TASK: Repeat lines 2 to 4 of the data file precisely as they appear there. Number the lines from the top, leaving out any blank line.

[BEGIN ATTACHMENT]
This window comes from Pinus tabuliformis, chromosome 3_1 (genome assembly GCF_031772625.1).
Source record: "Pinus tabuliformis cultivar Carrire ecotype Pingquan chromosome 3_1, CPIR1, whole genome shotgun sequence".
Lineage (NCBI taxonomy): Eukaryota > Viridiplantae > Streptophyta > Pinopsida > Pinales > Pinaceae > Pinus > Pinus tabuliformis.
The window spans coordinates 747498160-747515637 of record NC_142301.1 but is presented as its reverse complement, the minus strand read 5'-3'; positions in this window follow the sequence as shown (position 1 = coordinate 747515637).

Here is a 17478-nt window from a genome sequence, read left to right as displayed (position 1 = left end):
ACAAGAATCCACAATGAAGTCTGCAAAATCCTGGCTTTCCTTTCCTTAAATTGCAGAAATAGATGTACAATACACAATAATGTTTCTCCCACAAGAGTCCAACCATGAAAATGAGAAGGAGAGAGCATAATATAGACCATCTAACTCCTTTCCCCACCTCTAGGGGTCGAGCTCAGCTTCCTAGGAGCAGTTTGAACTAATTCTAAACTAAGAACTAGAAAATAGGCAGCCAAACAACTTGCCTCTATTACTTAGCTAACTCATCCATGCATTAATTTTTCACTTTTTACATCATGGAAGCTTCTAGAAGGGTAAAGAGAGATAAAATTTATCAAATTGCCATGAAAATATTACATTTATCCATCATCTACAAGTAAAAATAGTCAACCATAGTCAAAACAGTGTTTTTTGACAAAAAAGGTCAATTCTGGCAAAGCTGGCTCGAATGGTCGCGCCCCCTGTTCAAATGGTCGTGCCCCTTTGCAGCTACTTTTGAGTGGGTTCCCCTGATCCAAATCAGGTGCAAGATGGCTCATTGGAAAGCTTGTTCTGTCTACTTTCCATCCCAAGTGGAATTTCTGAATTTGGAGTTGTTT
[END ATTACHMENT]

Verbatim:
Source record: "Pinus tabuliformis cultivar Carrire ecotype Pingquan chromosome 3_1, CPIR1, whole genome shotgun sequence".
Lineage (NCBI taxonomy): Eukaryota > Viridiplantae > Streptophyta > Pinopsida > Pinales > Pinaceae > Pinus > Pinus tabuliformis.
The window spans coordinates 747498160-747515637 of record NC_142301.1 but is presented as its reverse complement, the minus strand read 5'-3'; positions in this window follow the sequence as shown (position 1 = coordinate 747515637).